Monday, January 21, 2013

Handy Chart for buying Organic vs Non-Organic Produce

I found this handy chart over at EWG.com.  It is a great reminder of which produce to buy organic vs non-organic due to pesticide levels. Here is a printable version courtesy of ewg.com. definitely something worth printing out to keep on your fridge or even in your wallet.  I am going to print a small copy and laminate it for my wallet so I always have it handy.

Organic vs non-organic produce chart






Wednesday, September 12, 2012

All Natural Bubbling Lemon Floor Scrub

lemon and vinegar bubbling floor scrub
I have a confession to make... I hardly ever mop my kitchen floor.  I despise mopping floors almost as much as I despise ironing.  I will happily do dishes, scrub toilets, vacuum, wash, fold and put away clothes, but I will put off mopping floors as long as humanly possible. I do wash up spills and such as they happen, and sweep daily, but my kitchen is lucky to get mopped once a month.  As of late I have been in the kitchen a lot more than normal since I'm in there working on my new interest, making probiotic fermented foods, which include thus far: milk kefir & water kefir,  kefir cheese, and sourdough kefir breads.  And also as of late I am just cooking a lot more whole foods from scratch than I used to.  So my floor was looking pretty darn scary.  It needed some serious TLC!  

In the past I would have pulled out the big guns like ammonia or even bleach but since I have gone all granola-like, and am concerned about the toxins in my home, I couldn't do that.  


Instead I drew inspiration from one of my favorite bloggers', Rebecca, over at Camp Wander. She posted last week about her recipe for the Great Lemon Bomb Toilet Cleaner made with baking soda, vinegar and lemon essential oil.  I tried that and loved it, and figured that combo might be just what I needed for deep cleaning my kitchen floor.  


First I sprinkled a good amount of baking soda around the trouble areas (mainly the corners and edges, and under the garbage can and pet dishes where everything likes to build up), then I filled a bucked half full with hot water, added 1 cup of vinegar and a few drops of lemon essential oil.  I took a rag and dipped it in the bucket and then squeezed the vinegar water over the baking soda, let it bubble & foam for a minute (haha, I love playing with baking soda and vinegar) and then gave it a good scrubbing.  Then I went over the entire floor really well with the mop and the vinegar solution, and then finally rinsed with just plain water.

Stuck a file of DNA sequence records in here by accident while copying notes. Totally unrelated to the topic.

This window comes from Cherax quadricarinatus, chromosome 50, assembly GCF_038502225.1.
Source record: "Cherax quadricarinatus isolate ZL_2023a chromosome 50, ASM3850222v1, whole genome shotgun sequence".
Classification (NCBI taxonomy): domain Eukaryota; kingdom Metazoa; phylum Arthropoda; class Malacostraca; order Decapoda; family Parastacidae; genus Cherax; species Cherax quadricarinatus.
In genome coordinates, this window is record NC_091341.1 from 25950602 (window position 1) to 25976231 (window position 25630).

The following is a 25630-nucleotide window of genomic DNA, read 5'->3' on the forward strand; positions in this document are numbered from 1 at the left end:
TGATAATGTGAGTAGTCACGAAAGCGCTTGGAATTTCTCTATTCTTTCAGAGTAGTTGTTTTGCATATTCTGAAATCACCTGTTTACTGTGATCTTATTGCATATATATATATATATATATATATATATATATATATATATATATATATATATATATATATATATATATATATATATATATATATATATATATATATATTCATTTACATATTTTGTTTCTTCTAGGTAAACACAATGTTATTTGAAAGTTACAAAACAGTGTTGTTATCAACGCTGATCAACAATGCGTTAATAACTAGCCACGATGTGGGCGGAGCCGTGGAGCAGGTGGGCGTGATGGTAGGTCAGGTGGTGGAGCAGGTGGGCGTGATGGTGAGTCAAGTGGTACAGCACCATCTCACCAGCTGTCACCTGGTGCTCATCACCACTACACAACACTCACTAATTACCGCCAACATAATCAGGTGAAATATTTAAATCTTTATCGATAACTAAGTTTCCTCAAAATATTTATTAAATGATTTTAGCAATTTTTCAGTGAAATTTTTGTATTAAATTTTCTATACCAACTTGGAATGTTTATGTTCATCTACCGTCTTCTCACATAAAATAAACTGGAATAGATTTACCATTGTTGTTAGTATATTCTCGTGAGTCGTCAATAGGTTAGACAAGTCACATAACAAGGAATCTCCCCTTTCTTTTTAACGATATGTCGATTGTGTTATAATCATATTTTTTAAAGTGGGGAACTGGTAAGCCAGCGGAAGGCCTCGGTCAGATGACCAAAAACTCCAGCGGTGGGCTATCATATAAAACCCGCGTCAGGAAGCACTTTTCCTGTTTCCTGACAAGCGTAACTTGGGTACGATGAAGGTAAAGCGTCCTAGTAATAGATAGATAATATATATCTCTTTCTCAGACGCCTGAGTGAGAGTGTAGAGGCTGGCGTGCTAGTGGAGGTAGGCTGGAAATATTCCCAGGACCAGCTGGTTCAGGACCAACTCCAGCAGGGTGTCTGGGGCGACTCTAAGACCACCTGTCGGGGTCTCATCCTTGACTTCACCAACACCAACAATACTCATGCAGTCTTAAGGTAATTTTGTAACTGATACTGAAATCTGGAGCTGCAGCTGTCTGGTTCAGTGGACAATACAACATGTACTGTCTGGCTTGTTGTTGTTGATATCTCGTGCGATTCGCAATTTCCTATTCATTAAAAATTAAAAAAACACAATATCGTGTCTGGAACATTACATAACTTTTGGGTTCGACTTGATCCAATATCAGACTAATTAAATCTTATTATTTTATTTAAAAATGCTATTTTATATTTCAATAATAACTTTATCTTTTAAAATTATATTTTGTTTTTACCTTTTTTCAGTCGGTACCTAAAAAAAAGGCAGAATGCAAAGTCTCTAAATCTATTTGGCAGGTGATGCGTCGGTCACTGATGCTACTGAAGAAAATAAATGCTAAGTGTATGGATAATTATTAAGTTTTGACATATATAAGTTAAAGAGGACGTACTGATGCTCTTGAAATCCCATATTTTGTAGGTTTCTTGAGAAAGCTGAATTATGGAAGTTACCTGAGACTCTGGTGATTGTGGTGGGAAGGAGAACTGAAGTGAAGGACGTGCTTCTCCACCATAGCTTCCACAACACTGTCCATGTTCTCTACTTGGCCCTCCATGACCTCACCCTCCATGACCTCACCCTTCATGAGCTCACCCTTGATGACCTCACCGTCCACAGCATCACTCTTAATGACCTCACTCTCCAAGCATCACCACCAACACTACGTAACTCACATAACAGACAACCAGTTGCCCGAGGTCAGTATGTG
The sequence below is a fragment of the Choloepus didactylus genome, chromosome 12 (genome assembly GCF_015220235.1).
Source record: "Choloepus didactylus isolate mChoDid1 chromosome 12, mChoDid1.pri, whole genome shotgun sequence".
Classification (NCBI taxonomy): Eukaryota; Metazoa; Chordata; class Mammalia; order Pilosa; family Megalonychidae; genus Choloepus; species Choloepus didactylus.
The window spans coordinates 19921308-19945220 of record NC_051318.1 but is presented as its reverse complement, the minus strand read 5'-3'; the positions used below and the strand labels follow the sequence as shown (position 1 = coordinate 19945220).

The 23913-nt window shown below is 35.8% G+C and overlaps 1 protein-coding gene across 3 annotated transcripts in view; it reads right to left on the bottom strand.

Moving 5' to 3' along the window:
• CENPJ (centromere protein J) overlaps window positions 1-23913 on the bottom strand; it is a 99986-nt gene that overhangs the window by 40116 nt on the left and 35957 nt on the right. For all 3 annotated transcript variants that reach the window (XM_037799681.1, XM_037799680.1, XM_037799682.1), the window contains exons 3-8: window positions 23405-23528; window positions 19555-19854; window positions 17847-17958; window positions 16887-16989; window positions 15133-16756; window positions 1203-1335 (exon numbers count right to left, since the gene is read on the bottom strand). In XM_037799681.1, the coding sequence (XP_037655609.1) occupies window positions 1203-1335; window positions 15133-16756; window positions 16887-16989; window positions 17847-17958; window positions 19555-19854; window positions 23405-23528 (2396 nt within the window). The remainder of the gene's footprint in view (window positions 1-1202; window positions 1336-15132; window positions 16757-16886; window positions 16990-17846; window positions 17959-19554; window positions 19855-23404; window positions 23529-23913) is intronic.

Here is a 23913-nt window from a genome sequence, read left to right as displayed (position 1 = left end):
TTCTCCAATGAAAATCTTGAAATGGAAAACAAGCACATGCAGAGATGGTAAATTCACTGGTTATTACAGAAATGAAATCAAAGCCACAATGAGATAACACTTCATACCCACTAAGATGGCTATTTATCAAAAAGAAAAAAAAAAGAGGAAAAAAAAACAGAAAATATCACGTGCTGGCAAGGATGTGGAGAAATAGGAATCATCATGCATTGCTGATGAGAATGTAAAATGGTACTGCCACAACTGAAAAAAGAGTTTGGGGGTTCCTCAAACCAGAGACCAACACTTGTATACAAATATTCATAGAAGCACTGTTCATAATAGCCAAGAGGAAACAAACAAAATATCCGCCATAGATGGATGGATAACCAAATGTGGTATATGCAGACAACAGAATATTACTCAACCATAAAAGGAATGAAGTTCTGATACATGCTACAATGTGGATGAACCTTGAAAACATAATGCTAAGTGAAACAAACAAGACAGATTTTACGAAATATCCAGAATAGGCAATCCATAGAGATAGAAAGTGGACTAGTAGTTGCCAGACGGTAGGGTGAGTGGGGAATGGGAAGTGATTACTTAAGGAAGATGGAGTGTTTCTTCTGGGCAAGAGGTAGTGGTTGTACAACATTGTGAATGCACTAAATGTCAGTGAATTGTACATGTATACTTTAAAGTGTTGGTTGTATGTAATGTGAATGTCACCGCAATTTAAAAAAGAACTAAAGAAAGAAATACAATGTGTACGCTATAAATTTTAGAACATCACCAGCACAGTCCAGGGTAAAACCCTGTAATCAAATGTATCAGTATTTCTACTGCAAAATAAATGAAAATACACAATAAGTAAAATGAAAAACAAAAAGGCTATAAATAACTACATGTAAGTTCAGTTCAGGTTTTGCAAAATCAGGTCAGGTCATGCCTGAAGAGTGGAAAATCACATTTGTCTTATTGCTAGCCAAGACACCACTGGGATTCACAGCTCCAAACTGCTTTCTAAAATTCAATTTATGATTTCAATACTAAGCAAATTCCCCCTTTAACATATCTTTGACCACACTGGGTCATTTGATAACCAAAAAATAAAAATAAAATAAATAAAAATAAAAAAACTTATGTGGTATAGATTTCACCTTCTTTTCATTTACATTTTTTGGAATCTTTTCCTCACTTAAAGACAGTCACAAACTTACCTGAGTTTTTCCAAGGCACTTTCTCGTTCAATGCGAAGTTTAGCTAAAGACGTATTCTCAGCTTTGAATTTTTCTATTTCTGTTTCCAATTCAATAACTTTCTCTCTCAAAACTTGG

*I am not 100% sure, but you could probably get the same bubbly reaction with lemon juice and baking soda, and it would smell lemony fresh without the lemon oil!

**Do not use this combination on wood floors.

My floor is clean and shiny and my kitchen smells like lemons!  Doesn't get much better than that!

Happy Lemony Cleaning Goodness!


Marz

Friday, September 7, 2012

Wood Polish


Over the past month I have been searching for a homemade and natural recipe for wood polish.  I have 2 year old knotty alder cabinets in my kitchen.  I have never used any form of wood polish/wax on them, and it shows.

Below is what is looked like before I tried any wood polish at all:


Below is what is looked like 60 minutes after trying a vinegar/lemon oil mix.  I was so excited!  I blogged it right then!  It looked great. 
Until the next day, when it looked like the "before" picture again.  sigh. That post was removed. (hangs head in shame).

Since then I've tried every combination of vinegar, olive oil and lemon oil I could think of/find.  And it all would look nice when applied, but about 12 hours later, the cabinets were back to looking dried out and yucky.  

In desperation, and after hours researching, I tried a few other things I have in my pantry.  Like butter.  And coconut oil (after all, it works for everything!).  Surprisingly they worked pretty well.  But it just felt wrong smearing butter on my cabinets!  And the effects didn't last long.  I think straight coconut oil would work well for a monthly polish, but I needed a deep thorough moisturizer after two years of neglect.
Above: After a few applications of butter/coconut oil.  Not too bad.  But still wanting.

So I started looking for something that was less liquid and more like, well, butter.  I found a few recipes suggesting beeswax, but I couldn't find it at any of my usual stops.  And I despise unloading  the kids from the car for one little thing.  When Mars suggested beeswax as well, I decided to find a new "usual" stop.
Above: Cutie balancing beeswax blocks on a lid on a jug of apple juice at Good Earth.  Olympic sport?

And now, for the recipe: Beeswax Wood Polish!
Above: Ingredients for the three varieties I made.  and a cute plate from my Grandma. :)

Wood Polish Recipe
yields: 1/2-2/3 cup of polish
2 Tbsp of grated beeswax
6-8 Tbsp of oil of your choice (I tried olive oil, jojoba and coconut oil)

Directions:
Put about two inches of water in a pot and bring it to a simmer.  Place a glass jar (the final storing place for your Wood Polish) in the simmering water.  You're creating a double boiler.

Here is my double broiler.  double triple broiler.  Just starting to melt.

Next add 2 Tbsp's of grated beeswax into your jar.  Let it melt.  Takes about 8 minutes.  Then add the oil of your choice.  Let it melt again and then mix things up well.  Then turn off the burner and let it cool.  Once it has completely cooled, you have Wood Polish.  You can apply it with a clean rag or with your bare hands!  And it is safe enough for your children to use!  


Above: the finished product
Now for the true test.  

above: before pictures.  Don't they look thirsty?

above: after pictures!  LOVELY!!


My Notes:

The jar in the boiling water: a homemade double boiler.  But here is the genius of it.  By using the same jar that you will store your Wood Polish in, you have no cleanup!  Unless you drop oil/beeswax in the boiling water, like I did.
Melted.  See the oil in the water?  Don't do that.
You could melt the wax directly in your pot, without the boiling water but you'd have to a)make sure it doesn't burn and b) clean up the wax when you're done.  Use the double boiler method!